:Modified Bessel function of the second kind, zero order
:Modified Bessel function of the second kind, first order
:Modified Bessel function of the first kind, zero order
:Reference length, m
:Length of horizontal wellbore, m
:Total number of hydraulic fractures
:Number of discretized segments for each fracture
:Pressure of natural fracture system, Pa
:Pressure of matrix system, Pa
:Pressure of vug system, Pa
:Dimensionless pressure of natural fracture system, dimensionless
:Dimensionless pressure of matrix system, dimensionless
:Dimensionless pressure of vug system, dimensionless
:Initial reservoir pressure, Pa
:Reference pressure, Pa
:Extra pressure drop caused by skin effect near the wellbore, Pa
:Production rate of the line-sink under standard condition, m3/s
:Dimensionless production rate of the line-sink under standard condition, dimensionless
:Constant surface production rate of the multistage fractured horizontal well, m3/s
:Flux density of the th segment in the th hydraulic fracture, m3/(s·m)
:Laplace transformation of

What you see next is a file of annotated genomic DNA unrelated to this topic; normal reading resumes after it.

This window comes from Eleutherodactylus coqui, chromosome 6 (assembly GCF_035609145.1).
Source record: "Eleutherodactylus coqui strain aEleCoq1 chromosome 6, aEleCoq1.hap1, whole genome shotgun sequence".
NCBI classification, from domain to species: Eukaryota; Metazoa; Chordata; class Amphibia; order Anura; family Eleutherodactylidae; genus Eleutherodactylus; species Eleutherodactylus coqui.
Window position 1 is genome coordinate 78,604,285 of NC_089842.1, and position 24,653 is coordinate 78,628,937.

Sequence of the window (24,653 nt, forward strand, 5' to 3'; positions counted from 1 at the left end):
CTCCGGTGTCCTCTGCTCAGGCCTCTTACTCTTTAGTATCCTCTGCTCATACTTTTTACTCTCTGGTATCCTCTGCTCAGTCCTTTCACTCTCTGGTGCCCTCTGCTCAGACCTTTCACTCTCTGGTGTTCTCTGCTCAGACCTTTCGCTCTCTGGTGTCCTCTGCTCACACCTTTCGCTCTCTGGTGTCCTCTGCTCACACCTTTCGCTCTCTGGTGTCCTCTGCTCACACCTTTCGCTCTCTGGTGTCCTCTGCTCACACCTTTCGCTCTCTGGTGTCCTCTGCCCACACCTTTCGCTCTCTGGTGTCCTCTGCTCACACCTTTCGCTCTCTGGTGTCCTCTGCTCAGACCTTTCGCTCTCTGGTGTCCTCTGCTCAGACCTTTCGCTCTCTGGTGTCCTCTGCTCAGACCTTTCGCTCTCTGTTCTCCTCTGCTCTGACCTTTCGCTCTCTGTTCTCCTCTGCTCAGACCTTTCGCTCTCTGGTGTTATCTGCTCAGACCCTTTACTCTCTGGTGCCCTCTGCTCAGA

:Dimensionless flux density of the th segment in the th fracture, dimensionless
:Laplace transformation of
:The sandface flow rate of the multistage fractured horizontal well, m3/s
:Mass flow rate between matrix and natural fractures per unit-volume reservoir, kg/(m3·s)
:Mass flow rate between vug system and fracture system per unit-volume reservoir, kg/(m3·s)
:Radius of horizontal wellbore, m
:Radial distance, , m
:Dimensionless radial distance, dimensionless
:Skin factor, dimensionless
:Time, s
:Dimensionless time, dimensionless
:Variable of Laplace transformation, dimensionless
:Radial velocity for oil flow in natural fracture system, m/s
, :- and -coordinates, m
, :Dimensionless - and -coordinates, dimensionless
, :- and -coordinates of the line-sink, m
Dimensionless - and -coordinates of the line-sink, dimensionless
, :- and -coordinates of the th discrete segment in the th fracture, m
:Length of the left wing of the th fracture, m
:Length of the right wing of the th fracture, m
:Length of the discrete segment (), m
:Dimensionless length of the discrete segment (), dimensionless
:-coordinate of the intersection between the th fracture and -axis, m
:Distance between and ,